The education system, particularly for women and girls, requires a great deal of assistance if schools are to function with even the most basic infrastructure and tools in the upcoming school year. The University of Nebraska-Omaha (UNO) Center for Afghan Studies, working with USAID, published over 10.6 million textbooks for Afghan students by mid-April 2002. Children have returned to school, despite very poor conditions in many of the schools. The emphasis on revamping the educational system paid particular attention to the role of women and girls, as teachers and students respectively.
UNO's project, America's Rapid Response to Education needs in Afghanistan (ARRENA) project supports educational capacity-building, teacher training, primary, secondary and vocational education in Afghanistan. (12) Other projects are underway to rebuild schools. An assessment is being conducted by USAID's Office of Transition Initiatives (OTI) to design a strategy for building political stability, particularly through community-based programming. Income generation through "food for work" and "cash for work" programs are viewed as important mechanisms for Afghans to increase their income and meet daily food requirements, while making a start on reestablishing themselves within the community.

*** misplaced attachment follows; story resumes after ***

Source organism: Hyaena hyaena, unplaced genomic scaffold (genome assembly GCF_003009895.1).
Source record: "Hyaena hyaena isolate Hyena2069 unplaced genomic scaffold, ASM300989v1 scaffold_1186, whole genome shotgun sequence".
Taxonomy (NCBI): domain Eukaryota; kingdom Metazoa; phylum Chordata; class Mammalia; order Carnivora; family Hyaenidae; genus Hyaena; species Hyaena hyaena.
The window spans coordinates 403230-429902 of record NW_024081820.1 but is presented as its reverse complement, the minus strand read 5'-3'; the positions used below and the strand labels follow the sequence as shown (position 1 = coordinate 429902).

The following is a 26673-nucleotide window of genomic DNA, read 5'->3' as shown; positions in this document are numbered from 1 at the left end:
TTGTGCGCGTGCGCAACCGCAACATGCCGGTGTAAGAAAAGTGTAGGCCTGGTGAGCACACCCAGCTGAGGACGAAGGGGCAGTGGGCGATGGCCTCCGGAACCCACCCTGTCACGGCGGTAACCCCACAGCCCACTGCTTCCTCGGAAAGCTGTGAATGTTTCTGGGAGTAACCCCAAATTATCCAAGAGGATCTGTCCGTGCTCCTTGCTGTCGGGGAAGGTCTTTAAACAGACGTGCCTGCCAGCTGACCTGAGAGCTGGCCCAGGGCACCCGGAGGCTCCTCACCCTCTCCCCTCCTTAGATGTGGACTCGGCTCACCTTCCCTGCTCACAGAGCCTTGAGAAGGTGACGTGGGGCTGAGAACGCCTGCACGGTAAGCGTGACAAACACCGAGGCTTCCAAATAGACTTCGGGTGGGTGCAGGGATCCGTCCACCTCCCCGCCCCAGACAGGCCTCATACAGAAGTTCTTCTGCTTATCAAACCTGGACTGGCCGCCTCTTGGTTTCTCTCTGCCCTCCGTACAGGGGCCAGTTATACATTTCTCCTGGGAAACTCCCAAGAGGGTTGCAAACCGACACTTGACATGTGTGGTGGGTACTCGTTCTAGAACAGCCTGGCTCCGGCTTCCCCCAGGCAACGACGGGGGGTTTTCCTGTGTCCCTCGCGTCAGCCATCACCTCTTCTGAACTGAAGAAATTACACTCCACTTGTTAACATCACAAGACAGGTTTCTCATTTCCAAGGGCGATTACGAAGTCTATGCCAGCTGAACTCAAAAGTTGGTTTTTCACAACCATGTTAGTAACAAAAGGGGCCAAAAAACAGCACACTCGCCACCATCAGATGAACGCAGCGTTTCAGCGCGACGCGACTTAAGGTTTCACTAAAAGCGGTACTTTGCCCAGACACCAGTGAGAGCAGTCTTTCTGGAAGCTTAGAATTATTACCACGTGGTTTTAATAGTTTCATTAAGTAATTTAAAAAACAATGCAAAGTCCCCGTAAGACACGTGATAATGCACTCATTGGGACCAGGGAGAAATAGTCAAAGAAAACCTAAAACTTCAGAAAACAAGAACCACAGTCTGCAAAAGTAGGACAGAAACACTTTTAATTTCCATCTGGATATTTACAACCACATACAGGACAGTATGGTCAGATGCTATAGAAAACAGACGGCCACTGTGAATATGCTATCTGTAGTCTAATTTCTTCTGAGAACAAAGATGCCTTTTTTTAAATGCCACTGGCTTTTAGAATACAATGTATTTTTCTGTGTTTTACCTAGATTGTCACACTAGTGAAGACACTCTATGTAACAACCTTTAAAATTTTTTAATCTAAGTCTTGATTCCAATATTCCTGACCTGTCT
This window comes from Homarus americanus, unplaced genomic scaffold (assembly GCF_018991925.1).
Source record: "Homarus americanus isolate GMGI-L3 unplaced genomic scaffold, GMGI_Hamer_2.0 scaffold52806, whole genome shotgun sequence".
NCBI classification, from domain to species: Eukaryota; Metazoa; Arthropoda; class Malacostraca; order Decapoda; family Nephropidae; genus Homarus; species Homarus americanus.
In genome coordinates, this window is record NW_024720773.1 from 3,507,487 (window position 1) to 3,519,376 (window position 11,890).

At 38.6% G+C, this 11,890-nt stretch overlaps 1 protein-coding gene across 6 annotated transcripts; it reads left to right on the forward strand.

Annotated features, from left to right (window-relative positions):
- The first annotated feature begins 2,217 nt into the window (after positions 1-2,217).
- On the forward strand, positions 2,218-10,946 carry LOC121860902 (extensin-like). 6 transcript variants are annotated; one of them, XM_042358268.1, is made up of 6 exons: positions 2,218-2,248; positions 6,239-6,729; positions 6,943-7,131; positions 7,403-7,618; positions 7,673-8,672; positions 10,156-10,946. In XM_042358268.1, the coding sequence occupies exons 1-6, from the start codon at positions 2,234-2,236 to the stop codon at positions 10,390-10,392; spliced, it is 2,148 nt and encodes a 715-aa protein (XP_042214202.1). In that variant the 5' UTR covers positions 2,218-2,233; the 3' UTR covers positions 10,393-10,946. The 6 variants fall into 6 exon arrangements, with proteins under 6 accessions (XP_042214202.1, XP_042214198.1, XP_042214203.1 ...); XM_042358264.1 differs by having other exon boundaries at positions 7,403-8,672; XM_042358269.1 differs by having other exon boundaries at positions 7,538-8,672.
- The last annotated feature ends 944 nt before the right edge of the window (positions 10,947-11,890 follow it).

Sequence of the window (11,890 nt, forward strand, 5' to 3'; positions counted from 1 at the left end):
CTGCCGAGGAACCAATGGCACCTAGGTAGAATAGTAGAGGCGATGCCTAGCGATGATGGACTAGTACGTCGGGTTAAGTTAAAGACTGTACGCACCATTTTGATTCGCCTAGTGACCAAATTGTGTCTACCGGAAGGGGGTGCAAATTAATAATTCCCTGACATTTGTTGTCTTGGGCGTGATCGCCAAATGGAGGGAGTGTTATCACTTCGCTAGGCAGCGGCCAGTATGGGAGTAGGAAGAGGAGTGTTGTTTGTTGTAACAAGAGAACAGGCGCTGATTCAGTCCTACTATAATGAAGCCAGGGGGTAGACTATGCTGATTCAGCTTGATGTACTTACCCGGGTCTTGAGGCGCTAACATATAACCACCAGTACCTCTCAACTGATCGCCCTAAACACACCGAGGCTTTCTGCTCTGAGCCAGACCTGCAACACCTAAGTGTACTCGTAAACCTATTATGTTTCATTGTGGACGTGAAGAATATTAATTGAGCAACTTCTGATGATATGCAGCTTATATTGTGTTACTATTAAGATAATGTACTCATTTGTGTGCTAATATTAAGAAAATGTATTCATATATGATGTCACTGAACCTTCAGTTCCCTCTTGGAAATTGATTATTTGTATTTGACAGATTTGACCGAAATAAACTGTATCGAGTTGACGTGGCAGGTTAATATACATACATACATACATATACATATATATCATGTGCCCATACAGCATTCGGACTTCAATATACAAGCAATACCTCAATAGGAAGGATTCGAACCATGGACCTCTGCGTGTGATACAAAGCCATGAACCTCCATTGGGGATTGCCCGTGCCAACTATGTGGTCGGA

In addition, through the International Organization for Migration (IOM) the Afghanistan Emergency Information Project provides a daily humanitarian information bulletin for radio broadcast. Up to 30,000 radios were distributed in the spring to vulnerable segments of the Afghan population. An agreement with Voice of America expanded the project's regional capacity and increased its special broadcasts on important information pertaining to the relief effort.
According to USAID, during FY2001 the U.S. government provided $184.3 million in humanitarian assistance to Afghanistan ranging from airlifts of tents and blankets to assistance with polio eradication, from tons of wheat to crop substitution assistance for poppy growers. On October 4, 2001, President Bush announced that the United States would provide $320 million for FY2002 in U.S. humanitarian assistance to Afghans both inside and outside Afghanistan's borders. Multiple U.S. agencies are providing some form of humanitarian assistance, including USAID/Office of Foreign Disaster Assistance (OFDA), USAID/Food For Peace (FFP), Democracy & Governance (USAID/DG), United States Department of Agriculture (USDA), Department of State's Bureau of Population, Refugees, and Migration (State/PRM), Department of State's Demining Program, the Department of State's Bureau of International Narcotics and Law Enforcement Affairs (State/INL), the Centers for Disease Control and Prevention (CDC), and the Department of Defense (DOD).
U.S. humanitarian assistance covers a wide variety of aid, services, and projects. As of mid-September, the United States has provided over $509 million in FY2002 Afghan humanitarian assistance directly through government agencies or as a result of grants to international organizations and NGOs, which goes well beyond the original commitment of $320 million. (13)
Through the Afghan Interim Authority Fund coordinated by UNDP, donor support is being provided directly to the operations and activities of the ITGA. Humanitarian assistance from other countries has also been forthcoming since October 2001. In May 2002 the World Bank resumed its operations in Afghanistan. While exact figures are difficult to ascertain, both bilateral and multilateral donors have made contributions toward immediate and transitional assistance programs. (14)